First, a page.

PRISM made a strong showing at this year’s Association of Writers and Writing Programs Annual Conference, or AWP, as mentioned in my last post. Most of our staff and many of our volunteers were able to experience it, including PRISM Designer andrea bennett.
While in Seattle, andrea made her BuzzFeed debut when they asked her what women writers are sick of hearing. Here was her response:
[Read the rest of “19 Things Women Writers Are Sick Of Hearing” on BuzzFeed here.]
I caught up with andrea and asked her if she wouldn’t mind elaborating on her whiteboard response for PRISM readers. This is what she had to say.
“I think I’d have to write you an essay,” I said.
I revised my answer for the purposes of being list-friendly, and ended up in the number 8 spot on this “19 Things Women Writers are Sick Of Hearing” list on Buzzfeed.
So, what would that essay say?
I think—I hope—it goes without saying, in 2014, that I’d rather not be trolled as a “feminazi.”
But shit like that doesn’t really bother me, because I grew up in a small town and I’ve had everything from invectives to milkshakes thrown at me, thanks to a combination of my gender and my gender presentation, and I tend to think of these kinds of things as the death-knell insults of a dying breed of entitled, weak-minded bigots. Yawn.
What actually does get to me is not a question, never phrased as a question. Rather, it’s the subtle, structural power dynamic that leads to the type of imbalance we see in the VIDA byline count, or the CWILA review count—the fact that the ecosystem of publishing still privileges men’s voices as authoritative, and women’s voices as a niche market. It’s the bias that claims women’s writing speaks primarily to other women, and men’s writing speaks to everybody. (If you don’t identify with that gender binary at all, then please make your way to the very back of the bookstore. We’ve got half of a quarter of a shelf for you, to paraphrase Ivan Coyote.)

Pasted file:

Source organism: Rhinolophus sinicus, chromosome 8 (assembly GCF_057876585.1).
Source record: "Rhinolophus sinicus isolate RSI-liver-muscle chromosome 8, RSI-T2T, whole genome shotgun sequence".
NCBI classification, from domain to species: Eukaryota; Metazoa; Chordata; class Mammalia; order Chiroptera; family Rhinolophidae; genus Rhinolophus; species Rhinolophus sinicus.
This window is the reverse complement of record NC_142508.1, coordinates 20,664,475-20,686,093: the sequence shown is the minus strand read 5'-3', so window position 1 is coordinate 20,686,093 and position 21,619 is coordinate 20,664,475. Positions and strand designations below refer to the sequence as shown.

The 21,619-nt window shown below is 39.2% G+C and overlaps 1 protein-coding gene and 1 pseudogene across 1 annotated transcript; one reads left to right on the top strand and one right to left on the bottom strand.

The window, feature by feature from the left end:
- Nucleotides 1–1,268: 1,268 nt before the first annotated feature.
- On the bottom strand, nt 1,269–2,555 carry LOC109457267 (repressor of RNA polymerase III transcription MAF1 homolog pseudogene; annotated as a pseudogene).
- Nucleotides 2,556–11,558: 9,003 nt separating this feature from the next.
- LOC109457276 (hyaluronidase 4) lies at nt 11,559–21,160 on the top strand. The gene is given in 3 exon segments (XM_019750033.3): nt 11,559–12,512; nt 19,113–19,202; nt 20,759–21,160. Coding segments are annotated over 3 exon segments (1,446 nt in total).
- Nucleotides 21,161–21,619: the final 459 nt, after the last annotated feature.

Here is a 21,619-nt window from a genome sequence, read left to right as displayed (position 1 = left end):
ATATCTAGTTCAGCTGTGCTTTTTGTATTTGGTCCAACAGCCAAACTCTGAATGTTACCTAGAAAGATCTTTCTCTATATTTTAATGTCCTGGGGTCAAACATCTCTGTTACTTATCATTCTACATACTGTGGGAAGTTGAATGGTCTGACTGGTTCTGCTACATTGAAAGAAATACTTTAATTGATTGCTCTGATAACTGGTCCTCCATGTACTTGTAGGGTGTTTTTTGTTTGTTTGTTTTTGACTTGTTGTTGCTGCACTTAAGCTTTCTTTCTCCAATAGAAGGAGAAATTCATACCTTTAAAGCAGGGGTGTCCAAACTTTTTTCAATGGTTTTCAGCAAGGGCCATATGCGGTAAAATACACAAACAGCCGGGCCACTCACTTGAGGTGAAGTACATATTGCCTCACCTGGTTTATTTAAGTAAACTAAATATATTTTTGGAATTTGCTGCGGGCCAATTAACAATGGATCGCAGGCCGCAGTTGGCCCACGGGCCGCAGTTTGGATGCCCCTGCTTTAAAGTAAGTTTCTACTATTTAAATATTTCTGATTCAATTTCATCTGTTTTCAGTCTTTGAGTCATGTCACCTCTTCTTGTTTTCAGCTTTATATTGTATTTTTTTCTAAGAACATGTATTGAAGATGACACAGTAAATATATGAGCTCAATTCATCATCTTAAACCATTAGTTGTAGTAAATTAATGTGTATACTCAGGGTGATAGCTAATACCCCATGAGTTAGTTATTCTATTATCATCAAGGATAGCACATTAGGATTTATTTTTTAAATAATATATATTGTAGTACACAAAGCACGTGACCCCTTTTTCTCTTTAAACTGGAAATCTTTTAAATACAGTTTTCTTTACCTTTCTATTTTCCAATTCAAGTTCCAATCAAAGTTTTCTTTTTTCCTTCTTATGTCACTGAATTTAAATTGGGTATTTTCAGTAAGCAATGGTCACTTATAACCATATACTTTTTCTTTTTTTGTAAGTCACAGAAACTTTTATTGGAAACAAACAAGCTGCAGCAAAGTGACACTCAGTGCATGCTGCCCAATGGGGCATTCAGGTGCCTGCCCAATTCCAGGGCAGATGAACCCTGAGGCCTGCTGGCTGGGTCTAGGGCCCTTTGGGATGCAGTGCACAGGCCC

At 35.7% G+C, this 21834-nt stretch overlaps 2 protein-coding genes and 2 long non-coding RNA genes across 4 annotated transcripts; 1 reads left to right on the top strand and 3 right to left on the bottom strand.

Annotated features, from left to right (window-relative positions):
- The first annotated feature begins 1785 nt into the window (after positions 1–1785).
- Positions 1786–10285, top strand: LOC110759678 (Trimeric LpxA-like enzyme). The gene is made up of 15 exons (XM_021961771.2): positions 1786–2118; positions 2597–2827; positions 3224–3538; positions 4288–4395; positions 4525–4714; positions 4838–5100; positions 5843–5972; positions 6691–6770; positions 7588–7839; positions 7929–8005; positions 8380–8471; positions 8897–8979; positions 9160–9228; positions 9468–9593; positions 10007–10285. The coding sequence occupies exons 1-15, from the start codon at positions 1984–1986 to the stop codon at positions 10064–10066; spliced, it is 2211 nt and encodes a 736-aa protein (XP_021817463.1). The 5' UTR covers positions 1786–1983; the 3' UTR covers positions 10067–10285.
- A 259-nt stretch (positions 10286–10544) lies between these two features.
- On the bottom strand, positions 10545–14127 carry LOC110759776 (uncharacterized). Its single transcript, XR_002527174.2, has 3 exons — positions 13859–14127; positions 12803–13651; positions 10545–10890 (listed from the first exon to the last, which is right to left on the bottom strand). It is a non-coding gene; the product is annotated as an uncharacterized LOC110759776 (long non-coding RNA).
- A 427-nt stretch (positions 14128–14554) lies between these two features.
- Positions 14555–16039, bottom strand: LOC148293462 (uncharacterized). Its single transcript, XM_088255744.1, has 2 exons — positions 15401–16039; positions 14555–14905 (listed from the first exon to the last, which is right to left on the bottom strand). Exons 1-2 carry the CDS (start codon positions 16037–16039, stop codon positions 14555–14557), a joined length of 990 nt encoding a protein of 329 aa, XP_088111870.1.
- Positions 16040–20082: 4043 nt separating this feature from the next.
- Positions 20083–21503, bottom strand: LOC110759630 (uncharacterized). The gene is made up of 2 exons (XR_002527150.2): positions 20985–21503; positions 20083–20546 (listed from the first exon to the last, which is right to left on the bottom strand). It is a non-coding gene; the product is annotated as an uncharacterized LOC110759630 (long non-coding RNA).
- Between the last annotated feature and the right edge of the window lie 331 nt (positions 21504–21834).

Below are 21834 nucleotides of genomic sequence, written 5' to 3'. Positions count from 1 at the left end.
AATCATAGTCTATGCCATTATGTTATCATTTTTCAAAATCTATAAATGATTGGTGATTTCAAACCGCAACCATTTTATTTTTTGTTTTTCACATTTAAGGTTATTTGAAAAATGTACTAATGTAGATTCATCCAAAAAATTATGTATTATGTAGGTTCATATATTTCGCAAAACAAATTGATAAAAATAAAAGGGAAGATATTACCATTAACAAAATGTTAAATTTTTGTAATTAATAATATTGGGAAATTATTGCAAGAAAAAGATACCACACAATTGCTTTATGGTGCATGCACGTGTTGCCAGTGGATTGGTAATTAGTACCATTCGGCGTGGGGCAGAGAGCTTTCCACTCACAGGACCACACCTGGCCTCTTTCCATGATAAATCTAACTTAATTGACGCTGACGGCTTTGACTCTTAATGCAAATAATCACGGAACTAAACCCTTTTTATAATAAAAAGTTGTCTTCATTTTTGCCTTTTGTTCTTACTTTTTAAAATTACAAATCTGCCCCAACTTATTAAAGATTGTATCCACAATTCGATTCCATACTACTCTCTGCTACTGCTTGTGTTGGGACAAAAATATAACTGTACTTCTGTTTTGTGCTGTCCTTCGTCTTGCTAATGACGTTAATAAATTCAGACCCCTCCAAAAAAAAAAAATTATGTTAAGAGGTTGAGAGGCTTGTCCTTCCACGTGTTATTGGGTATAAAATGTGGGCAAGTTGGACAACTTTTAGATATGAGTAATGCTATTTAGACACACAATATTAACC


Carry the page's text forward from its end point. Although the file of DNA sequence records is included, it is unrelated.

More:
This bias—this universalism vs. niche market bias—of course affects more than gender. It affects the way the publishing ecosystem reads and disseminates the work of writers of colour, or doesn’t; it affects the success of a novel that delves into class, language, sexuality.
Thankfully, I think the tide is shifting, and I think it will continue to shift.
Because the editors of my favourite magazines and book sections—Drew Nelles at The Walrus; Haley Cullingham at Maisonneuve; Sina Queyras at Lemonhound; Mark Medley at NP Books; Lisan Jutras and Jared Bland at the Globe and Mail—have all engaged, to one extent or another, in the conversation about the need to diversify bylines and reviews in Canada.
Because (can I say this without everyone hating my guts?) prestige is tightly knit with power, and in the backwater of Canada, where no one really makes that much money, where no one can really accrue that much cultural capital, where we’re all two or less degrees of separation from each other, it’s easier to effect change.